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Westfield delays Stratford CMBS due to regulation confusion

The £750m proposed agency CMBS to refinance Westfield’s Stratford City shopping centre in London has been pulled amidst uncertainty over ‘skin-in-the-game’ regulations. Westfield, advised by its banking partners Deutsche Bank and Crédit Agricole, had decided not to retain 5% of the notes, the so-called ‘skin-in-the-game’ designed to regulate arranging banks and align their interests with […]

The £750m proposed agency CMBS to refinance Westfield’s Stratford City shopping centre in London has been pulled amidst uncertainty over ‘skin-in-the-game’ regulations.

Westfield, advised by its banking partners Deutsche Bank and Crédit Agricole, had decided not to retain 5% of the notes, the so-called ‘skin-in-the-game’ designed to regulate arranging banks and align their interests with investors. The 5% retention is normally a requirement under the European Commission’s Capital Requirement Directive (CRD), which came fully into effect at the start of the year.

Westfield’s decision was made because the deal was not considered to have come under the official definition of a CMBS under the directive as the deal had only a single tranche as opposed to multiple tranches, as per the CRD’s definition.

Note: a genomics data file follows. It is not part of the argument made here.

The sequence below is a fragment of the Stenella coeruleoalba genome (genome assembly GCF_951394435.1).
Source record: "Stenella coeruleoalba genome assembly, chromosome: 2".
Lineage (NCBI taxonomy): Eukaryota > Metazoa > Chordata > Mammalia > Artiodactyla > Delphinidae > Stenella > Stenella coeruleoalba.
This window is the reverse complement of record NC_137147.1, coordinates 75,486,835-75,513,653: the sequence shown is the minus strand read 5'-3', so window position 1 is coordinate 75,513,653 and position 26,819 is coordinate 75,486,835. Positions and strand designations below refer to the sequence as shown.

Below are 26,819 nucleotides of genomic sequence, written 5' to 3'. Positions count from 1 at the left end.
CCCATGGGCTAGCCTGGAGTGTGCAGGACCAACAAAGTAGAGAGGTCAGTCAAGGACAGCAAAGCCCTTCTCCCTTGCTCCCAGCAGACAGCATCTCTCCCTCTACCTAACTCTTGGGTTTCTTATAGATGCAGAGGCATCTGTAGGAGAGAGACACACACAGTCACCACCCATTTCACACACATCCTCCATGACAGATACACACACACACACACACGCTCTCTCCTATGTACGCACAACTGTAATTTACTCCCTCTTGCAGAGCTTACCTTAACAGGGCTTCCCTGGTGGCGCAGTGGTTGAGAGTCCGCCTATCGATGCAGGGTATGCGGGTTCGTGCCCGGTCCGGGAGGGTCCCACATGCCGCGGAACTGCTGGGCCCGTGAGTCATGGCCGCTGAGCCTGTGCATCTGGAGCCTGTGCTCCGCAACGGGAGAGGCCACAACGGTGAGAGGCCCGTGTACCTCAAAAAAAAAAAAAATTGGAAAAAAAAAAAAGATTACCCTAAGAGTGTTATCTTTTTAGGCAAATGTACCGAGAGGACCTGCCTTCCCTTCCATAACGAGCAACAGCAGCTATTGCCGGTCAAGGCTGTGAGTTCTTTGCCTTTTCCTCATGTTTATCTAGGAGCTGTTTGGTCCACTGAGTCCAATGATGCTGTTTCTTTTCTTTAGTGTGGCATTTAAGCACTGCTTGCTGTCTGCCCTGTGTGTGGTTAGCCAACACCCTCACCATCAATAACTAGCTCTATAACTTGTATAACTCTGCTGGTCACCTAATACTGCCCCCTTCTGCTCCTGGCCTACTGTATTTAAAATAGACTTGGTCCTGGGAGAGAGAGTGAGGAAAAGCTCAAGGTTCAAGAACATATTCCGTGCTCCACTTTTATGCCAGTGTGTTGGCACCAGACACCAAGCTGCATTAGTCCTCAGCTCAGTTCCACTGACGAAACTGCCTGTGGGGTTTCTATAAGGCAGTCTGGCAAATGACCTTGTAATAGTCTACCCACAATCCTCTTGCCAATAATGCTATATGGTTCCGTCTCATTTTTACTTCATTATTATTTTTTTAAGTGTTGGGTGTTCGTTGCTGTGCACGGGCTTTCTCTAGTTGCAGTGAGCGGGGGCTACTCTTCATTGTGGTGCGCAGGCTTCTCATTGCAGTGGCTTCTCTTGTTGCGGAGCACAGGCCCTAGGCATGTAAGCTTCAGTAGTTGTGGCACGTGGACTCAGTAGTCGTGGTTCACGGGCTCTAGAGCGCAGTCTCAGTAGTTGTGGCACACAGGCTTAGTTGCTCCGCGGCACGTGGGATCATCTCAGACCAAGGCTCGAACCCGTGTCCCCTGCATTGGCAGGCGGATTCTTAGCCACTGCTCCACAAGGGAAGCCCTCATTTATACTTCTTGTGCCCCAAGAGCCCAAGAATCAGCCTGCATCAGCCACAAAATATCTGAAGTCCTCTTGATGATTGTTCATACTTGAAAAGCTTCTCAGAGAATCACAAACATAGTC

However, some prospective bond investors had raised funds or had compliance regulations that had a blanket rule that any CMBS must have a 5% retention by the sponsor.

As a result Westfield have pulled the deal. Some of those prospective investors are now in discussions to amend the regulations and legislation around their funds that would facilitate their investment and the deal could re-emerge in the next couple of months.  Alternatively, Westfield may consider simply retaining a 5% stake.

Yesterday the AAA notes were priced at 87-90 basis points, meaning it was to be the lowest priced of any European CMBS since the global financial crisis.  The 1.9m sq ft centre, which is valued at £1.95bn and jointly owned by Westfield, APG and the Canada Pension Plan Investment Board, currently has a £550m loan held against it. The five-year loan was put in place in 2011 and was arranged by Crédit Agricole CIB, HSBC and Eurohypo, who co-ordinated a syndication with Aareal Bank and AXA Real Estate, Bayern LB, MetLife, Credit Foncier, Deutsche Pfandbriefbank and Santander.

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